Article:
Wnt signalling required for expansion of neural crest and CNS progenitors

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Abstract

Interactions between cells help to elaborate pattern within the vertebrate central nervous system (CNS)1. The genes Wnt-1 and Wnt-3a, which encode members of the Wnt family of cysteine-rich secreted signals, are coexpressed at the dorsal midline of the developing neural tube, coincident with dorsal patterning2,3. Each signal is essential for embryonic development, Wnt-1 for midbrain patterning4,5 and Wnt-3a for formation of the paraxial mesoderm6, but the absence of a dorsal neural-tube phenotype in each mutant suggests that Wnt signalling may be redundant. Here we demonstrate that in the absence of both Wnt-1 and Wnt-3a there is a marked deficiency in neural crest derivatives, which originate from the dorsal neural tube7, and a pronounced reduction in dorsolateral neural precursors within the neural tube itself. These phenotypes do not seem to result from a disruption in the mechanisms responsible for establishing normal dorsoventral polarity. Rather, our results are consistent with a model in which local Wnt signalling regulates the expansion of dorsal neural precursors. Given the widespread expression of different Wnt genes in discrete areas of the mammalian neural tube3, this may represent a general model for the action of Wnt signalling in the developing CNS.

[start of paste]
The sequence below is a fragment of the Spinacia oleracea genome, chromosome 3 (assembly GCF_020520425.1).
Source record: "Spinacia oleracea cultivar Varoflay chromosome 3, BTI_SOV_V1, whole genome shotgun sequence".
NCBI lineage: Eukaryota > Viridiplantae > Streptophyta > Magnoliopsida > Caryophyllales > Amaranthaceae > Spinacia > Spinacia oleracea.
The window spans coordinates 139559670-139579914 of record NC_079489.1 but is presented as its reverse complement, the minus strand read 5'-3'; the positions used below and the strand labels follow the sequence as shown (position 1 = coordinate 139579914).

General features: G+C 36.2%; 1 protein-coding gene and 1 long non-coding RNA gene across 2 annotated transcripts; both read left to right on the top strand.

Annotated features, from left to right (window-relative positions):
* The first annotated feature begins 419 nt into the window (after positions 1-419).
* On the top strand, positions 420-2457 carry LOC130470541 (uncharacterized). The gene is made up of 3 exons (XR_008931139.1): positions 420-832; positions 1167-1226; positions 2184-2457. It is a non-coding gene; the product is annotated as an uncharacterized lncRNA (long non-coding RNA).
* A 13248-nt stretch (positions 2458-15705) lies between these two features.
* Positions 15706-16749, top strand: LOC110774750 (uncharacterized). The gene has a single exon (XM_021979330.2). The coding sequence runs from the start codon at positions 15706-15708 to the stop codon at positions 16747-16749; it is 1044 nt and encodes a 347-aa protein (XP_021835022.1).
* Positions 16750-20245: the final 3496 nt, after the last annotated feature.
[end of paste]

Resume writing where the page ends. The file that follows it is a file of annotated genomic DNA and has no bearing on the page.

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Figure 1: Analysis of neuronal patterning in Wnt-1/Wnt-3a compound mutants.
Figure 2: Analysis of the expression of neuronal and glial markers in Wnt-1/Wnt-3a compound mutants.
Figure 3: Analysis of the expression of neural crest cell markers in Wnt-1/Wnt-3a compound mutants.
Figure 4: Cranial skeleton of Wnt-1/Wnt-3a compound mutant embryos at 18.
Figure 5: Analysis of dorsal–ventral polarity in the hindbrain of Wnt-1/Wnt-3a compound mutants.

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Acknowledgements

We thank M. Takeichi for discussion and the cadherin-6 complementary DNA probe; U. Eriksson and N. Ohsumi for the CRABP-1 polyclonal antibody; T. Jessell for the Islet-1 cDNA probe; A. Dudley for the Bmp-7 cDNA probe; T. Williams for the AP-2 cDNA probe; M. Takahashi for the c-ret cDNA probe; P. Gruss for Pax-3 and Pax-6 cDNA probes; and I. Jackson for the TRP-2 cDNA probe. This work was supported by a grant-in-aid for Creative Fundamental Research from the Ministry of Education, Science, and Culture of Japan (S.T.), a grant from the Kent Waldrep National Paralysis Foundation (J.E.J.) and a grant from the NIH (A.P.M.).

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Correspondence to Andrew P. McMahon or Shinji Takada.

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